Thursday, July 24, 2014

Adaptive Ocean Rower Completes Pacific Crossing

Ocean rowers Tara Remington and Angela Madsen wrapped up an impressive crossing of the Pacific Ocean a few days back, completing a 4000 km (2485 mile) journey that began in Los Angeles and ended in Waikiki, Hawaii. The two women were out on the water for 60 days, facing rough seas, high winds, and treacherous storms in the process.

Traveling in their 6 meter (19.6 foot) long row boat, dubbed The Spirit of Orlando, the duo set out to not only cross an ocean, but to raise funds for worthy causes in the process. Remington, who hails from New Zealand, was attempting to raise money to send a young girl to a special summer camp for amputees, while American Madsen rowed to support the California Adaptive Rowing Program, an organization that holds special meaning for her.

Throughout the voyage, the two women took turns manning the oars, making slow, but steady progress across the northern Pacific. The rough seas made for tough going at times, and exhaustion from 60 days of rowing certainly took their toll. But the scariest moment came when they were ten days from reaching the finish line. A big wave struck the boat, nearly sending Remington overboard. Fortunately, she was able to stay on the Spirit, and avoid what would have been a life-threatening situation.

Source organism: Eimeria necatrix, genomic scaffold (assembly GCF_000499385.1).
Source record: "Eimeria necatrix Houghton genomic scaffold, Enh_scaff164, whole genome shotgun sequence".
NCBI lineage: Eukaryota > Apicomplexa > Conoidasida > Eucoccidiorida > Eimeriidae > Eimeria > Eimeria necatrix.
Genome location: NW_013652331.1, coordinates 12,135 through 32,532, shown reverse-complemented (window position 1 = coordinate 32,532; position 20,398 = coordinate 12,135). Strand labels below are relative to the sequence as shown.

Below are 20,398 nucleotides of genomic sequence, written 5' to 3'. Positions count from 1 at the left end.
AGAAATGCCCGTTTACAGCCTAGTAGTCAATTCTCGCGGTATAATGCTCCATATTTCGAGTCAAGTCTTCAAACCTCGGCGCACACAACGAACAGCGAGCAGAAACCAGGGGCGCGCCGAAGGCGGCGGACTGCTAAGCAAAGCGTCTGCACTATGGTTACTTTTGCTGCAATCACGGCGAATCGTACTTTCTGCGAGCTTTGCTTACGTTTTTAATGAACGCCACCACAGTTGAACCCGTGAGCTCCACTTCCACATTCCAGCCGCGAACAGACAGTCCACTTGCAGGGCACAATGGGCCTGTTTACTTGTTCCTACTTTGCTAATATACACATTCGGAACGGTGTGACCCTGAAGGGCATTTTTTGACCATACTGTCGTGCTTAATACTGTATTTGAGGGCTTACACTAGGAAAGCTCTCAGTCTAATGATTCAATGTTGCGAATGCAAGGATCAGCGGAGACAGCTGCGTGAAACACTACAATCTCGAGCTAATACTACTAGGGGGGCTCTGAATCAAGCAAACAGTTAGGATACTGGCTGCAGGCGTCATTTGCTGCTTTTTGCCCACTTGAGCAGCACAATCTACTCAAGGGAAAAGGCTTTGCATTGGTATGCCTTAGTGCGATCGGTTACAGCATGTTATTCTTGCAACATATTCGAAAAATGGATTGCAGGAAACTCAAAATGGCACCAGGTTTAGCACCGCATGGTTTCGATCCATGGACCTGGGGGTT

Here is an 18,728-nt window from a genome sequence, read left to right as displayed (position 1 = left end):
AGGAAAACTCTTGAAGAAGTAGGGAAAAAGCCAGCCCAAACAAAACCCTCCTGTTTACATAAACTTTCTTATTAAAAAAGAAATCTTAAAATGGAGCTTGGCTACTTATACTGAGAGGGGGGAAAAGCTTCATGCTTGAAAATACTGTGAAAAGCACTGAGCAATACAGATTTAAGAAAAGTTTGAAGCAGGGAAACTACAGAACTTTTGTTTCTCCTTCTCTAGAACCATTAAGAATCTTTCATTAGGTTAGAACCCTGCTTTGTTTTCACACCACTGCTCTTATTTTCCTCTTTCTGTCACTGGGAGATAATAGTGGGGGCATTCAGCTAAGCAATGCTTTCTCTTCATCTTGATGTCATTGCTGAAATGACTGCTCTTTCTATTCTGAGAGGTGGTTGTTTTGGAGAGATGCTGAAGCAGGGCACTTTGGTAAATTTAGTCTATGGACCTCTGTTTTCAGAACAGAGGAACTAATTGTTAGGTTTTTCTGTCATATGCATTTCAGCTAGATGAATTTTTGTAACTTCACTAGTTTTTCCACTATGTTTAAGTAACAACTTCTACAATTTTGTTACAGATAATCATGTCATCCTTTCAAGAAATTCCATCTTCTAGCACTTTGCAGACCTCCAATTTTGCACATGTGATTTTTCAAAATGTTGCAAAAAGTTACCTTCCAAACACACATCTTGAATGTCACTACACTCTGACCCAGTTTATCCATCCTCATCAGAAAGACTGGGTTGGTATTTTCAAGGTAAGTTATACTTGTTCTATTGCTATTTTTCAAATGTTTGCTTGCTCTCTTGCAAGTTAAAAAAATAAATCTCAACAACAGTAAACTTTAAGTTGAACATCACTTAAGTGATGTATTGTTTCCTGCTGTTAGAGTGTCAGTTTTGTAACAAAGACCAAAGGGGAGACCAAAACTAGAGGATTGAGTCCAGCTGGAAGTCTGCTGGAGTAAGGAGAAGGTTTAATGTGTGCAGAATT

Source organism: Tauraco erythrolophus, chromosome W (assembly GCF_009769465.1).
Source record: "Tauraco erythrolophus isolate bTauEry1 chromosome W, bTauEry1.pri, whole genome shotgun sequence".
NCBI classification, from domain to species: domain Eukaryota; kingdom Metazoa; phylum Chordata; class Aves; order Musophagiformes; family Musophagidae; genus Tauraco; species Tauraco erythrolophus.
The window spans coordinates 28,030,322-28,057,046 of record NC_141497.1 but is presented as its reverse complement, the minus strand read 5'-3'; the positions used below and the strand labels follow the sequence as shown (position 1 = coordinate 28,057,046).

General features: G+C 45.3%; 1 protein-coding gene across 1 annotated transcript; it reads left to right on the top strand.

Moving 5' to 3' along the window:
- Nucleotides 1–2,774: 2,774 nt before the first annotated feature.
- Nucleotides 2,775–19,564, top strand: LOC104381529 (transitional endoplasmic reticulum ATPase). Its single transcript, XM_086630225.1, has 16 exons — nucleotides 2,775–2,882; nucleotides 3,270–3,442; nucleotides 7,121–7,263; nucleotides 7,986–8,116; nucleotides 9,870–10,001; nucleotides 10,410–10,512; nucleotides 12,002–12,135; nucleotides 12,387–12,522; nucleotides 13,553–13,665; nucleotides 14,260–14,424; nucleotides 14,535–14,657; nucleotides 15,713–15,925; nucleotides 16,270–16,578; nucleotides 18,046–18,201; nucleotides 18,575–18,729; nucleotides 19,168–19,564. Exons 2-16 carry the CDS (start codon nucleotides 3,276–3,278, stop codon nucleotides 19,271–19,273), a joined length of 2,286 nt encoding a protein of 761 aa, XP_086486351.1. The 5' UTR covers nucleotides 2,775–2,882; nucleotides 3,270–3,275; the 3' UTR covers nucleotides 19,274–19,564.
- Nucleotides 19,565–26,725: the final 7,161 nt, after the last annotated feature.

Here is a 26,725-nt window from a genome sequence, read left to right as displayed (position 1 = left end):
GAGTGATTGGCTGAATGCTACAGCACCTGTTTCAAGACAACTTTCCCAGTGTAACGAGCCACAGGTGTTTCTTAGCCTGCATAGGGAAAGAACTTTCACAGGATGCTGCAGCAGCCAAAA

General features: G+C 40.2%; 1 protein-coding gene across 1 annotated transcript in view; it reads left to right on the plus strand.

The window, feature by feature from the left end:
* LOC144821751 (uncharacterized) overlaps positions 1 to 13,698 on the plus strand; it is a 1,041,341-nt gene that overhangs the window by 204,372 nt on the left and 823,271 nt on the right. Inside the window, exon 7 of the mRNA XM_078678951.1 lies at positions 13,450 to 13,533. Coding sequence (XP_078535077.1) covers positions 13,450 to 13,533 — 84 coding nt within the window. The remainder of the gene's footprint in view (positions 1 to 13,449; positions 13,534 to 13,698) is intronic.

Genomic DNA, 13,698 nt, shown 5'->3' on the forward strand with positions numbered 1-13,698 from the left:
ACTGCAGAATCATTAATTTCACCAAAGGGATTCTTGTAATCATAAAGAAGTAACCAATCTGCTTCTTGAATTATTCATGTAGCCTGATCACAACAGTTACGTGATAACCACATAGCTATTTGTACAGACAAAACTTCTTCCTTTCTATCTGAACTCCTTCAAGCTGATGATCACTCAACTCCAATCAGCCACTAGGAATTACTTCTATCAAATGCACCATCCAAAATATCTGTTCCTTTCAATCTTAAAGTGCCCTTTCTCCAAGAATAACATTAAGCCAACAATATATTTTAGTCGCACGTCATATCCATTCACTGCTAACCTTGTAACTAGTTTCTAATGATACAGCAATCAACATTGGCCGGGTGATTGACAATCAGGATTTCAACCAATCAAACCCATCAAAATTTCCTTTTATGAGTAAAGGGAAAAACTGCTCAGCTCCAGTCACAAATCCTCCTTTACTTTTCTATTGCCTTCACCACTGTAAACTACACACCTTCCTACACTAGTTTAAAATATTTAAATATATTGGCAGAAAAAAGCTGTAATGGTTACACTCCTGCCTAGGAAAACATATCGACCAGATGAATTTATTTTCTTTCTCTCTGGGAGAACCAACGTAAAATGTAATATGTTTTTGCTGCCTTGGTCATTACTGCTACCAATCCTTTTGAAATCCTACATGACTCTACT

Both women are accomplished rowers and athletes, each having rowed across the Atlantic in the past, amongst other great adventures. But in this case, Angela has other physical challenges that makes her accomplishment standout even more. The former U.S. Marine suffered a back injury while on active duty, and a botched surgery left her paralyzed from the waist down. Madsen hasn't let that slow her down much however, as she has rowed oceans, and competed in sporting events, despite lacking the use of her legs.

With this successful crossing of this leg of the Pacific, Angela has become the first adaptive rower to complete a section of that ocean. Clearly she has not allowed her physical challenges to prevent her from chasing after her dreams, and that should serve as an inspiration to all of us.

Congratulations to both Tara and Angela on completing this amazing feat.

Thanks to TA Loeffler for sharing this story.

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